The Sweet Christian Bride

Guest Post by Reverend Danny Hall: Marriage as a Spiritual Discipline

by admin on May 10, 2012 in Faith, Pre-Marital Counseling, Vows with 6 Comments

Rev. Danny Hall talks to us today about marriage as a spiritual discipline.  Husband and wife who grasp this will stand side by side in the face of hardship.  If you missed Rev. Danny’s previous posts, click here.  You won’t want to miss them.

-Lindsay

Marriage as a Spiritual Discipline

My earliest days as a follower of Jesus were marked by massive changes in just about every area of my life. This radical re-orientation included a change in calling, from law to ministry, and a change in colleges as I pursued this new direction. Shortly after arriving at my new school, I met the remarkable woman who would become my wife.  And now, thirty-seven plus years of marriage later, she is still the love of my life. In so many ways the unfolding of this story was, well, storybook.

About six months into married life, I remember lying in bed one morning overcome with an incredible weight in my soul as I faced the realization that for all the change I had gone through, I was still capable of being an absolute, selfish jerk. All these years later, I chuckle at my naïveté. How could I have possibly thought that I was beyond all that? The truth is that it took getting married for God to open my eyes to the depth of my need for His ongoing transformational grace. Living day after day with the same person exposes so much of our self orientation, but it also provides a laboratory for us to learn and grow more into the people we were created to be.

Because of this, I have come to see that marriage is one of our most important spiritual disciplines. When we think of spiritual formation or discipleship, we naturally think of certain disciplines or practices that are important components of our growth such as prayer and the Scripture study. Other practices like fasting, silence and solitude, and service are often mentioned. But what about our relationships? If the writer of Proverbs is right when he says that “iron sharpens iron and one man sharpens another” (27:17), then shouldn’t we view our relationships as a key tool for growth in our faith journeys?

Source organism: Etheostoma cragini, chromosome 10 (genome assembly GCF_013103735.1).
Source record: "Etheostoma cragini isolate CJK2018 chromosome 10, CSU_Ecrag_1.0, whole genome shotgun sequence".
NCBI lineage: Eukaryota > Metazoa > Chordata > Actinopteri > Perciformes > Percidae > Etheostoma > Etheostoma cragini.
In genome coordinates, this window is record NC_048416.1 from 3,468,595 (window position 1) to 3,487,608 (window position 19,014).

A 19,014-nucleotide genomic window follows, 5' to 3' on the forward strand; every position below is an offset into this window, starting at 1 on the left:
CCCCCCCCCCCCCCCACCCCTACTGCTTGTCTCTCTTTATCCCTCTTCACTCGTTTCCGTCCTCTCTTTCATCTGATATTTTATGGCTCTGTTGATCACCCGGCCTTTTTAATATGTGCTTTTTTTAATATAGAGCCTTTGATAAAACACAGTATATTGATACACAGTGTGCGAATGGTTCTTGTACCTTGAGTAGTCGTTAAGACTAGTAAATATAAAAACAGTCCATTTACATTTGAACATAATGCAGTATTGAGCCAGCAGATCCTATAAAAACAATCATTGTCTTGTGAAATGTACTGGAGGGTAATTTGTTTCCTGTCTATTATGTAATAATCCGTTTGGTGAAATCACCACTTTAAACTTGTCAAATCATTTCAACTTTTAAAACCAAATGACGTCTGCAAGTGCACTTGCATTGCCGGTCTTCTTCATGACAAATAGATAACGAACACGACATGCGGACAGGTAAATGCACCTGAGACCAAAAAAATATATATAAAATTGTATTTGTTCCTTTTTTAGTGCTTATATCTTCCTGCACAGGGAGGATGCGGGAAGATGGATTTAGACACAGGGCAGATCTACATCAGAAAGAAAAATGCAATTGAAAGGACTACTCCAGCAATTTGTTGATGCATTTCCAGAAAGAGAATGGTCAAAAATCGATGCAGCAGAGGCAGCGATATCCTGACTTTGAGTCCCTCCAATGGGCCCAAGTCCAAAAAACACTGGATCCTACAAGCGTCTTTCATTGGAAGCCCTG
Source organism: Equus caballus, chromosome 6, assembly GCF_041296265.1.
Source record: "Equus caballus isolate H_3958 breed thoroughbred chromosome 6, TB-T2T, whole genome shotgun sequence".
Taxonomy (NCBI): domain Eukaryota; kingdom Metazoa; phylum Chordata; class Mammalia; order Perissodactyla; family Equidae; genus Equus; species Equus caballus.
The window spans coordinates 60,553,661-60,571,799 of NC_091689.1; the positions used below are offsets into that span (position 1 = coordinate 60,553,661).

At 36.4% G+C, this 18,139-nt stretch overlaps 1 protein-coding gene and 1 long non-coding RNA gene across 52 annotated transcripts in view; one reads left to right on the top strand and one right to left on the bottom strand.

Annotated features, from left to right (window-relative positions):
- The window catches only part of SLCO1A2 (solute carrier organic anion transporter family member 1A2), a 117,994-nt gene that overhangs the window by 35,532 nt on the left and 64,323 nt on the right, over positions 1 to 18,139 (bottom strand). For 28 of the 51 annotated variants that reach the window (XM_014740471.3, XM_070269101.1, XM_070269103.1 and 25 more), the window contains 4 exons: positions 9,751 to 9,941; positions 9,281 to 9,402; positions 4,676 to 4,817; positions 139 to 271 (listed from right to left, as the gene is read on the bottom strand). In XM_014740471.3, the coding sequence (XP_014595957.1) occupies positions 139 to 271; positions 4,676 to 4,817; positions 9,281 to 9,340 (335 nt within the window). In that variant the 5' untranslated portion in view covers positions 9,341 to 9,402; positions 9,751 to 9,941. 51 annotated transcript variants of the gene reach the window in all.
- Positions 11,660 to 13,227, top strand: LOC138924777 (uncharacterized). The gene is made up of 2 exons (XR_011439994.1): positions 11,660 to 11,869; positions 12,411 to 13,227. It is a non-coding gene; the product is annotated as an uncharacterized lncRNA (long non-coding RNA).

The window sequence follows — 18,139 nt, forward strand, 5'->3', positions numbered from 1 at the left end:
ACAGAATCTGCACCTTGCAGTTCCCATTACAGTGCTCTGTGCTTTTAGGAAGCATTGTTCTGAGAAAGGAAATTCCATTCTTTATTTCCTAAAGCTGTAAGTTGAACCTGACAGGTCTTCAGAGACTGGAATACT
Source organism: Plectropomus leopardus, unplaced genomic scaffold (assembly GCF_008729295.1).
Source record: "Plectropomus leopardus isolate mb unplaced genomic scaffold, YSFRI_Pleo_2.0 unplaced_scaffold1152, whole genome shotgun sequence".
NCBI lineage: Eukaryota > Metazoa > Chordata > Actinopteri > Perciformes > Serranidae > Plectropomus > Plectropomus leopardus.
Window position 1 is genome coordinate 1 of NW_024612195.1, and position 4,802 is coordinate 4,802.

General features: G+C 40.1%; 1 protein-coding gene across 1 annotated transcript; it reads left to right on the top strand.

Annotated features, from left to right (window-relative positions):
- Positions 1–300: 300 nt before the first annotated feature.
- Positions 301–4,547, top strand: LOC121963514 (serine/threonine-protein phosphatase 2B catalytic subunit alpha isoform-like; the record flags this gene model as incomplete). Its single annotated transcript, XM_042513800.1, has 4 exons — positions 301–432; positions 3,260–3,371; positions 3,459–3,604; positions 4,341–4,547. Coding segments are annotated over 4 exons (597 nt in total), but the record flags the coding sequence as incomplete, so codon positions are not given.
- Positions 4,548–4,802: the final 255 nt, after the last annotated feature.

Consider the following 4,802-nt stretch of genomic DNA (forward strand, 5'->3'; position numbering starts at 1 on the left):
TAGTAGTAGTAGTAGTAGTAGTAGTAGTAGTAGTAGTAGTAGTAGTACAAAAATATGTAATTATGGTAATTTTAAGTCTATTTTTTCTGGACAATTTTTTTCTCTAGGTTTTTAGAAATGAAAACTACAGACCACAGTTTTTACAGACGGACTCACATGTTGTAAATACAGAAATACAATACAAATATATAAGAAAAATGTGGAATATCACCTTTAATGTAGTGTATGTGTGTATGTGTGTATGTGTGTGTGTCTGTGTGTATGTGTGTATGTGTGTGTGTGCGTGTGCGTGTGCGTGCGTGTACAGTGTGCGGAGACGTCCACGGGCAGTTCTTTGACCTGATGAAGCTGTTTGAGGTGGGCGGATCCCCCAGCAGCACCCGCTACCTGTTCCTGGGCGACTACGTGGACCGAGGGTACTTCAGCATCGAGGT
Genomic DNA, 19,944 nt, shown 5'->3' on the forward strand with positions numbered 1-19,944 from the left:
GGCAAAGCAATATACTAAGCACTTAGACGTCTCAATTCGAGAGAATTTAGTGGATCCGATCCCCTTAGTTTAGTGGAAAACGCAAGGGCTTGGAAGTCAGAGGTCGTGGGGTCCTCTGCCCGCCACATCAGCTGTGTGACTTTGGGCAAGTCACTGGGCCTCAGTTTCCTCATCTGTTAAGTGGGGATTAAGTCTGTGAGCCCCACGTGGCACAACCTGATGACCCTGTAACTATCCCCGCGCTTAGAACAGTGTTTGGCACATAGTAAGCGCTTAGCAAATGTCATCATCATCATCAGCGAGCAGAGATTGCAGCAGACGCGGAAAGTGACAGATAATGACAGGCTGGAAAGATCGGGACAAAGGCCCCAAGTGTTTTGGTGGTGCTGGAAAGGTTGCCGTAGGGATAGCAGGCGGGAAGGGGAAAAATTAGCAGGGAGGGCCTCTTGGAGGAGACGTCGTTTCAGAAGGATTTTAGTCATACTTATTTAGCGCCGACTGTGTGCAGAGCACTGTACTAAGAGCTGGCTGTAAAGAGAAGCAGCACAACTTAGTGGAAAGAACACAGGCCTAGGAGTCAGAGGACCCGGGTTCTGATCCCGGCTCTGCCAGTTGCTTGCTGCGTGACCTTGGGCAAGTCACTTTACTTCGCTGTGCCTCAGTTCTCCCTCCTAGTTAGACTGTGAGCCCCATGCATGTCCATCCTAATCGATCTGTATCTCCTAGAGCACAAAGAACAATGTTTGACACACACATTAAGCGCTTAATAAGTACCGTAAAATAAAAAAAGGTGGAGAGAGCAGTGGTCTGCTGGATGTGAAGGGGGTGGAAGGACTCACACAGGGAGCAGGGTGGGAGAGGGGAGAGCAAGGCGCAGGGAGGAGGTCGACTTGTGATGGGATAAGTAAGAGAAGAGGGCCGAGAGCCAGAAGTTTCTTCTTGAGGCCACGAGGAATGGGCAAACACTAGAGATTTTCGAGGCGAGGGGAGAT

Unfortunately, in our highly consumeristic, disposable, me-first culture, we tend to run from things that are hard. For instance, I recently heard a talk by Dallas Willard on spiritual formation in which he lamented the fact that as soon as something gets tough at church people just leave and go to another church. He says that when things are hard is precisely when we need to stay because in the resolution of conflict and the working through of hard issues we grow.

The same is true in marriage. Things get tough and we run, if not toward separation and divorce, at least to some form of co-existence that is no real relationship of intimacy. We give up too easily. What if the hard times are gifts from God to form us? What if the commands for husbands to love their wives as Christ loves the church and for wives to submit to and respect their husbands aren’t ideas that are archaic and burdensome, but rather are paths toward deeper and deeper trust in God?

Jesus taught us that to find true life we have to lose our lives. He Who provides the ultimate example of selfless, sacrificial love calls us into a way of living that is designed to lead us toward becoming fully human as God designed humanity. Our destiny through his grace is to be conformed into the image of Christ. He has placed at our disposal a variety of what many call the “means of grace.” I encourage you to consider how marriage fits into this plan.

In future posts we will unpack some of the particulars. For now, in order to explore this further, take some time to reflect on how God has used your fiancé or spouse to expose areas where you need to grow.  Share these with each other and pray for one another. Thank God for His transforming grace through marriage.


Serving as a missionary and pastor for 35 years, Danny Hall has had many opportunities to provide counseling for brides and grooms. A native of Atlanta, Danny has been married to his wife Ginger for 37 years. They have one son, Chris, and a daughter-in-law, Lindsay. He is currently Sr. Pastor at Valley Community Church in Pleasanton, California. He loves to read, ski, and support his beloved Atlanta Braves.

By Lindsay

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